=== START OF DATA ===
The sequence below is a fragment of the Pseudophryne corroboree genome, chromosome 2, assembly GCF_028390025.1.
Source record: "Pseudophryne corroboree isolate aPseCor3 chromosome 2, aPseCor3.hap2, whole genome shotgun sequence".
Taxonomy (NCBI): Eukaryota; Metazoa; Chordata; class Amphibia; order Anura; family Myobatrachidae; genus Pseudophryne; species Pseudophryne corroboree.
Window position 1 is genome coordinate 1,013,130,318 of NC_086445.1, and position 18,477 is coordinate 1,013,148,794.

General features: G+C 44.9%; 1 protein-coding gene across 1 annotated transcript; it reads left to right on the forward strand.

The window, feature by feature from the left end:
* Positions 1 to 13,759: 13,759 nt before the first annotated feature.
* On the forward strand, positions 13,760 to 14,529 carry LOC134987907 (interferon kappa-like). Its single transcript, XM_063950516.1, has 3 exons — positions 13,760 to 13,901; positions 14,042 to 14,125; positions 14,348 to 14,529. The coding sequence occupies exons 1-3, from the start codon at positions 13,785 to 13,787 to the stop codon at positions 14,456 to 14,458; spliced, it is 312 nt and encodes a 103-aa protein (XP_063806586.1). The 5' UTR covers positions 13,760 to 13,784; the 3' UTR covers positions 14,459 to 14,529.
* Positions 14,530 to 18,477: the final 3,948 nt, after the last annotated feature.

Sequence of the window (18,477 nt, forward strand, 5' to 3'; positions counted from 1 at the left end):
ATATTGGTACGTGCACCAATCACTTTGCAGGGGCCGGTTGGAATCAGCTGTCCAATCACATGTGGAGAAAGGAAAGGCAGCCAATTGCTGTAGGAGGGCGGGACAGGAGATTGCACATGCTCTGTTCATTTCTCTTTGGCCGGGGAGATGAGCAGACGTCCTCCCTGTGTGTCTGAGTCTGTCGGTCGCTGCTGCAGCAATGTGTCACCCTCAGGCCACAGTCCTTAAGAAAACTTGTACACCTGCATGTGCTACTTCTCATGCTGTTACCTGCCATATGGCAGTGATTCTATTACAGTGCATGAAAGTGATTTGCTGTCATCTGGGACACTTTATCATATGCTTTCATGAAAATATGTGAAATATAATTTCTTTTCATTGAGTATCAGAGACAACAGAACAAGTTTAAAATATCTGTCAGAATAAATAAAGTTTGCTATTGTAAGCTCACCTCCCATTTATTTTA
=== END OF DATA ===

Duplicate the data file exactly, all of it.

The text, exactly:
The sequence below is a fragment of the Pseudophryne corroboree genome, chromosome 2, assembly GCF_028390025.1.
Source record: "Pseudophryne corroboree isolate aPseCor3 chromosome 2, aPseCor3.hap2, whole genome shotgun sequence".
Taxonomy (NCBI): Eukaryota; Metazoa; Chordata; class Amphibia; order Anura; family Myobatrachidae; genus Pseudophryne; species Pseudophryne corroboree.
Window position 1 is genome coordinate 1,013,130,318 of NC_086445.1, and position 18,477 is coordinate 1,013,148,794.

General features: G+C 44.9%; 1 protein-coding gene across 1 annotated transcript; it reads left to right on the forward strand.

The window, feature by feature from the left end:
* Positions 1 to 13,759: 13,759 nt before the first annotated feature.
* On the forward strand, positions 13,760 to 14,529 carry LOC134987907 (interferon kappa-like). Its single transcript, XM_063950516.1, has 3 exons — positions 13,760 to 13,901; positions 14,042 to 14,125; positions 14,348 to 14,529. The coding sequence occupies exons 1-3, from the start codon at positions 13,785 to 13,787 to the stop codon at positions 14,456 to 14,458; spliced, it is 312 nt and encodes a 103-aa protein (XP_063806586.1). The 5' UTR covers positions 13,760 to 13,784; the 3' UTR covers positions 14,459 to 14,529.
* Positions 14,530 to 18,477: the final 3,948 nt, after the last annotated feature.

Sequence of the window (18,477 nt, forward strand, 5' to 3'; positions counted from 1 at the left end):
ATATTGGTACGTGCACCAATCACTTTGCAGGGGCCGGTTGGAATCAGCTGTCCAATCACATGTGGAGAAAGGAAAGGCAGCCAATTGCTGTAGGAGGGCGGGACAGGAGATTGCACATGCTCTGTTCATTTCTCTTTGGCCGGGGAGATGAGCAGACGTCCTCCCTGTGTGTCTGAGTCTGTCGGTCGCTGCTGCAGCAATGTGTCACCCTCAGGCCACAGTCCTTAAGAAAACTTGTACACCTGCATGTGCTACTTCTCATGCTGTTACCTGCCATATGGCAGTGATTCTATTACAGTGCATGAAAGTGATTTGCTGTCATCTGGGACACTTTATCATATGCTTTCATGAAAATATGTGAAATATAATTTCTTTTCATTGAGTATCAGAGACAACAGAACAAGTTTAAAATATCTGTCAGAATAAATAAAGTTTGCTATTGTAAGCTCACCTCCCATTTATTTTA